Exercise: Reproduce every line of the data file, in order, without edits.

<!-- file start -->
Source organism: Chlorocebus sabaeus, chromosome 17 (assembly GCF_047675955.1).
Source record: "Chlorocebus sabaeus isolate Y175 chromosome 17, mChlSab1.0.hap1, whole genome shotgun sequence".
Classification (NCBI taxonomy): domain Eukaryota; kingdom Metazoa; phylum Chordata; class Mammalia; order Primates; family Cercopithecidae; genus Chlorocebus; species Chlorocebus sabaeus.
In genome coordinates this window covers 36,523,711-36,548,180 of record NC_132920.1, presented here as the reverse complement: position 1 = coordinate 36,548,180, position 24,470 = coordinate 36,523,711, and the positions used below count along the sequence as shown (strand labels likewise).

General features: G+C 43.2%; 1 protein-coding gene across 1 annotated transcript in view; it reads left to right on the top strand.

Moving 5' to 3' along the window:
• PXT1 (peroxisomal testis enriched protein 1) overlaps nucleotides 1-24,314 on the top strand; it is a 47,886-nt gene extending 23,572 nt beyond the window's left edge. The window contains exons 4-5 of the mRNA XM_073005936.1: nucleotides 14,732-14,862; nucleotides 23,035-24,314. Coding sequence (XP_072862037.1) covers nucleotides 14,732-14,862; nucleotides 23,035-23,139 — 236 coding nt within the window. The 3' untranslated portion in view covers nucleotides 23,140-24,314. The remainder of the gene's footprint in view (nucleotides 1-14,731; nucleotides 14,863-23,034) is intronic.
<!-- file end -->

Source organism: Chlorocebus sabaeus, chromosome 17 (assembly GCF_047675955.1).
Source record: "Chlorocebus sabaeus isolate Y175 chromosome 17, mChlSab1.0.hap1, whole genome shotgun sequence".
Classification (NCBI taxonomy): domain Eukaryota; kingdom Metazoa; phylum Chordata; class Mammalia; order Primates; family Cercopithecidae; genus Chlorocebus; species Chlorocebus sabaeus.
In genome coordinates this window covers 36,523,711-36,548,180 of record NC_132920.1, presented here as the reverse complement: position 1 = coordinate 36,548,180, position 24,470 = coordinate 36,523,711, and the positions used below count along the sequence as shown (strand labels likewise).

General features: G+C 43.2%; 1 protein-coding gene across 1 annotated transcript in view; it reads left to right on the top strand.

Moving 5' to 3' along the window:
• PXT1 (peroxisomal testis enriched protein 1) overlaps nucleotides 1-24,314 on the top strand; it is a 47,886-nt gene extending 23,572 nt beyond the window's left edge. The window contains exons 4-5 of the mRNA XM_073005936.1: nucleotides 14,732-14,862; nucleotides 23,035-24,314. Coding sequence (XP_072862037.1) covers nucleotides 14,732-14,862; nucleotides 23,035-23,139 — 236 coding nt within the window. The 3' untranslated portion in view covers nucleotides 23,140-24,314. The remainder of the gene's footprint in view (nucleotides 1-14,731; nucleotides 14,863-23,034) is intronic.